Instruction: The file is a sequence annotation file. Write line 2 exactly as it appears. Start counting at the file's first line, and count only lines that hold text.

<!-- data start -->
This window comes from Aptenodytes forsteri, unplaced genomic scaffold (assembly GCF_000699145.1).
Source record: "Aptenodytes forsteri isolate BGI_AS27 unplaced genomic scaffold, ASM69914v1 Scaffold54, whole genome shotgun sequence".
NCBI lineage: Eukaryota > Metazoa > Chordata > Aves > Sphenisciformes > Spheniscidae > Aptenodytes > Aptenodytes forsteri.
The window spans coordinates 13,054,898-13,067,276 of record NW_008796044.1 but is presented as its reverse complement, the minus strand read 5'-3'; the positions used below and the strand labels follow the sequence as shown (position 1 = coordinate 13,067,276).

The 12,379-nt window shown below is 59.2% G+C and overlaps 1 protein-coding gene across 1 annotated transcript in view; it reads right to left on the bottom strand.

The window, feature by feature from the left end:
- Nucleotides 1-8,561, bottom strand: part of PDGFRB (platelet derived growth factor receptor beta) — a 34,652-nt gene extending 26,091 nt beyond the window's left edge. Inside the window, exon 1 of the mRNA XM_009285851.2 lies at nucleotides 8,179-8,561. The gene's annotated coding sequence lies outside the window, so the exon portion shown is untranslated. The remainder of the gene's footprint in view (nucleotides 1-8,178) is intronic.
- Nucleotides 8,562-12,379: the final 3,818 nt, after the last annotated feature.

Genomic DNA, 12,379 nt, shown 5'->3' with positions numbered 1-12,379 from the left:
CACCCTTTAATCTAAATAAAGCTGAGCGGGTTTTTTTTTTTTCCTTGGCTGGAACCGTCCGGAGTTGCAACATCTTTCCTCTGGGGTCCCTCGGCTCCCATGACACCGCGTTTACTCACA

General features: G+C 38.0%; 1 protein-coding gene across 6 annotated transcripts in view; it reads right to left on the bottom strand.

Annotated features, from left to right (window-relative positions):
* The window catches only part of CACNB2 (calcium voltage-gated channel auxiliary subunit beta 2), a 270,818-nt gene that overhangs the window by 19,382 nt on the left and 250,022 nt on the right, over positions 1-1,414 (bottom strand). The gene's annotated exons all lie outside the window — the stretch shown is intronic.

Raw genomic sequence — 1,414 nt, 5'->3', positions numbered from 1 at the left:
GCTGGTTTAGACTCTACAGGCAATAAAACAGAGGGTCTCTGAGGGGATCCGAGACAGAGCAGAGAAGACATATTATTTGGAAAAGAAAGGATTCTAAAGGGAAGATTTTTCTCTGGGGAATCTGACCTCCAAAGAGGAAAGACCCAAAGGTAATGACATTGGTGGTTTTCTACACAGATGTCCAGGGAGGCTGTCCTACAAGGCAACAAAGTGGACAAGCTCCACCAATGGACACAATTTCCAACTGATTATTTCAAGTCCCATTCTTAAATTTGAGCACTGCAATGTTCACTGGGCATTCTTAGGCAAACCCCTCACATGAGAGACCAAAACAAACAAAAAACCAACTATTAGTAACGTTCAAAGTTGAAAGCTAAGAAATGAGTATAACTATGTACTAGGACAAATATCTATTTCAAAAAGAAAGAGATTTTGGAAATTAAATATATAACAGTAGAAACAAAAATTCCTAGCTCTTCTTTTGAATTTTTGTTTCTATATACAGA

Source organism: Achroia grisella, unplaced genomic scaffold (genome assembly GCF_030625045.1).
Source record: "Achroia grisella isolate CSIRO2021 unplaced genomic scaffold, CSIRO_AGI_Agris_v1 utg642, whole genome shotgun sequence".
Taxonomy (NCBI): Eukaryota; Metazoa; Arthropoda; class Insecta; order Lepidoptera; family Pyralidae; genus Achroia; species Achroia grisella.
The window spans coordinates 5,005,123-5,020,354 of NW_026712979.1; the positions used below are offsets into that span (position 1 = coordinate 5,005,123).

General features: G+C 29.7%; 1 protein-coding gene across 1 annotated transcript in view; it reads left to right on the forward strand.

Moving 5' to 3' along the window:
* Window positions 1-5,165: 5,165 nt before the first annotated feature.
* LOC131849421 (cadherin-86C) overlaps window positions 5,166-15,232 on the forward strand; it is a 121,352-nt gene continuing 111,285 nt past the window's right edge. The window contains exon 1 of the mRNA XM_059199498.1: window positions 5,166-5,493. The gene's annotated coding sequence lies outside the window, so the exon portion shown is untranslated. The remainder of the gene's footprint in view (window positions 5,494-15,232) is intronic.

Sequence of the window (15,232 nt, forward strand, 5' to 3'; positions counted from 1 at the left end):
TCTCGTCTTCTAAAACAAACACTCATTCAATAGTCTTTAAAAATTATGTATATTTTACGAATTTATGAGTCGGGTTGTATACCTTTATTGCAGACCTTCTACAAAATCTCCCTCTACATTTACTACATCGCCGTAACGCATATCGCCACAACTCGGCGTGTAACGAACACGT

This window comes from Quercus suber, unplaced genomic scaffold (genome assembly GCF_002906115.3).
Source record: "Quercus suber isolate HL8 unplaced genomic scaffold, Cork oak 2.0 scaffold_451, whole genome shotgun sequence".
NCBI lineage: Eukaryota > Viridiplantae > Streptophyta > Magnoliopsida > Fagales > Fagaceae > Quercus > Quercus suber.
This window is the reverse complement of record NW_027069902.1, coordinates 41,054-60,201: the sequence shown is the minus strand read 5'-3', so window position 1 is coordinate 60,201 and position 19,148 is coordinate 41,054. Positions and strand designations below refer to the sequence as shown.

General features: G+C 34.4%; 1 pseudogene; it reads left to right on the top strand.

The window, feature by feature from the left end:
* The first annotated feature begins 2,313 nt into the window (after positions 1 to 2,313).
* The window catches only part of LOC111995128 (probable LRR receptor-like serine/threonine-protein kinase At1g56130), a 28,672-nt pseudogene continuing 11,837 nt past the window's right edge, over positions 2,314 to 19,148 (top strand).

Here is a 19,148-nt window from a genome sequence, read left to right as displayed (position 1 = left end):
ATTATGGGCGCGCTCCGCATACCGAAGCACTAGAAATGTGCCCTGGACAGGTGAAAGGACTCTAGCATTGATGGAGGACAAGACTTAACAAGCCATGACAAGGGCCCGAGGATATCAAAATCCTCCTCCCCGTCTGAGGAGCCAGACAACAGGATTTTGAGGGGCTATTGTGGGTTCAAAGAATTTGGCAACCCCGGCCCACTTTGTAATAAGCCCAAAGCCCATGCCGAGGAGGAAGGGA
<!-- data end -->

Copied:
Source record: "Aptenodytes forsteri isolate BGI_AS27 unplaced genomic scaffold, ASM69914v1 Scaffold54, whole genome shotgun sequence".